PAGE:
Peter Mullan

The Magdalene Sisters

Interviewed by Tom Dawson

How surprised have you been by the vehement reaction of the Roman Catholic authorities towards your film?

The Vatican has tried to condemn "The Magdalene Sisters" as a pack of lies and that I've made it all up - I wish I was that good a dramatist - and in terms of public relations, that was the daftest thing they ever did. Newspapers in Italy and England have investigated the stories of women who were in those institutions, whom I had never met and who hadn't seen the film, and who had no particular axe to grind. Of course, these women's stories made our film look like a holiday camp. I'm shocked because the church's reaction has been so inept and betrayed an attitude that we, as Catholics, are there to believe in what we are told.

What was the original inspiration for the film?

I first came across the story of the Magdalene convents in Ireland in a Channel Four documentary called Sex in a Cold Climate, and it blew me away. In bringing the subject of religious oppression to a wider audience, I didn't just want to kick the Catholic Church but to poke a finger in the throat of theocracy and to let it be known that people shouldn't tolerate this anymore.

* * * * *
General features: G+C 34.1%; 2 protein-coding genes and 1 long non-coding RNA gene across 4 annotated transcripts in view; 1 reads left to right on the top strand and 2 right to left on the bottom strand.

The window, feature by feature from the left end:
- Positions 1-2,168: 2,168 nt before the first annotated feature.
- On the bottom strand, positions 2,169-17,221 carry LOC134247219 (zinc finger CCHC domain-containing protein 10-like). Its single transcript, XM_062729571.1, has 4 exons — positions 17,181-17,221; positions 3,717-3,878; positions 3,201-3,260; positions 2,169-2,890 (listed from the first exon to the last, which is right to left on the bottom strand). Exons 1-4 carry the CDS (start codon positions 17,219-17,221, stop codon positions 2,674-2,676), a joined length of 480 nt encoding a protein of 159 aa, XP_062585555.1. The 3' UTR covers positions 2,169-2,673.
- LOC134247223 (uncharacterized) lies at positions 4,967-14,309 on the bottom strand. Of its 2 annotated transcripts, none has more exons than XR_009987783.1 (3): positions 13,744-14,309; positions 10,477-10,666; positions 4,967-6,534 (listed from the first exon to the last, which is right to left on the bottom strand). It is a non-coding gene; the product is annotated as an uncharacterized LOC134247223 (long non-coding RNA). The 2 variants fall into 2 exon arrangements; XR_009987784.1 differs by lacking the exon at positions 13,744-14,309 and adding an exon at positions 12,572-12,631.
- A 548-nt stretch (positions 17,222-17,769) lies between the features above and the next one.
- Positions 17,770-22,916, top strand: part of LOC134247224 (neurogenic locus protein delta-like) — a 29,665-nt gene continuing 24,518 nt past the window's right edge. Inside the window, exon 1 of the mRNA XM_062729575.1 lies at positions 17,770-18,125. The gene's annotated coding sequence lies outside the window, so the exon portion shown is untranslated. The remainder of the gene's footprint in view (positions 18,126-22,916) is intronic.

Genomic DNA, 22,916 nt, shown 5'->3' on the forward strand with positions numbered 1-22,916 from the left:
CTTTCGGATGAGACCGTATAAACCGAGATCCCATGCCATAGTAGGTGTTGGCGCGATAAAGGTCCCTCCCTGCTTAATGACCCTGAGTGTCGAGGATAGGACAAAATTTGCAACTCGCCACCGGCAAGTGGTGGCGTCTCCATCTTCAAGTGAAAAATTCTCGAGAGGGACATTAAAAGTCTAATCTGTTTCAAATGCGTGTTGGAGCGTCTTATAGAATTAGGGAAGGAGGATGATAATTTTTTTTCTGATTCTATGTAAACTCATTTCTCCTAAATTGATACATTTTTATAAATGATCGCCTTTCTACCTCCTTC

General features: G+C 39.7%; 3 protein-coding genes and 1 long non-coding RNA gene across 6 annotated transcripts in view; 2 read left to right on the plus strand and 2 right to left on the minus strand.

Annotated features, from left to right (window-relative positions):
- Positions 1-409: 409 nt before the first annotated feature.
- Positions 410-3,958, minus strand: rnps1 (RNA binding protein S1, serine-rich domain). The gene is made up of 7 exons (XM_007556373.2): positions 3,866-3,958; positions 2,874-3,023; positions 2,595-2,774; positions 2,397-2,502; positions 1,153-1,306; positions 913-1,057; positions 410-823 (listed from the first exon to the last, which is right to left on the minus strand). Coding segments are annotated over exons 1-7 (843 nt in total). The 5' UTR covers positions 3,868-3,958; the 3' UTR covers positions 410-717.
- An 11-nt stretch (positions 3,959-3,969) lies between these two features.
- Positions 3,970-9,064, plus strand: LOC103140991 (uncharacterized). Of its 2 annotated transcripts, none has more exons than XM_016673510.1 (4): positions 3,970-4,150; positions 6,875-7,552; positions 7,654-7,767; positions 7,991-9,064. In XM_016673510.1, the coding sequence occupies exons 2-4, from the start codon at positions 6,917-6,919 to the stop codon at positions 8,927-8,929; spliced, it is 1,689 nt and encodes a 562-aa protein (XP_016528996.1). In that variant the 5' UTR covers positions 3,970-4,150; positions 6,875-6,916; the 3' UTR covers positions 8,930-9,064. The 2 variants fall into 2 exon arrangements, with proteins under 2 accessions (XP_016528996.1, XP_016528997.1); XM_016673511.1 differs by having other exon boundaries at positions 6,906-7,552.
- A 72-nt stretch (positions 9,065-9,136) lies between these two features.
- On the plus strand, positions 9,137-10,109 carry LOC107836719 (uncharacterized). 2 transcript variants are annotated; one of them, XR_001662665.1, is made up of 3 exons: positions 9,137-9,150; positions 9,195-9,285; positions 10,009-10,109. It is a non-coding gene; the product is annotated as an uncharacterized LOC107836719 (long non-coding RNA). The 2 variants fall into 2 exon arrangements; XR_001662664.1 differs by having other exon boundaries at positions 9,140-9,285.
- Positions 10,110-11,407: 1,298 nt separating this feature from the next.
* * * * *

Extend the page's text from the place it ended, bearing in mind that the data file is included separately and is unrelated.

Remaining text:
There's quite a loose structure to the film, in the way you combine the stories of the various young women...

I'm not a huge fan of the three act structure, because it insists on a hero or heroine at the centre. I figured that the story would be more like a series of diaries that I had stumbled across and that the entire film would be from the point of view of the girls. Cinematically this was much more straightforward to shoot than "Orphans", my previous feature. I wanted a simple way of shooting and to let the power come from the actors and not to draw the audience's attention to the camerawork.

Did being an actor yourself make it easier to direct, with the exception of Geraldine McEwan's Sister Bridget, a relatively inexperienced cast?

The key is casting it right - you're looking for people who will bring something and add something to your script. In most scenes the dialogue you've written comes way down your list of priorities as a director - it's much more about the dynamic between the characters.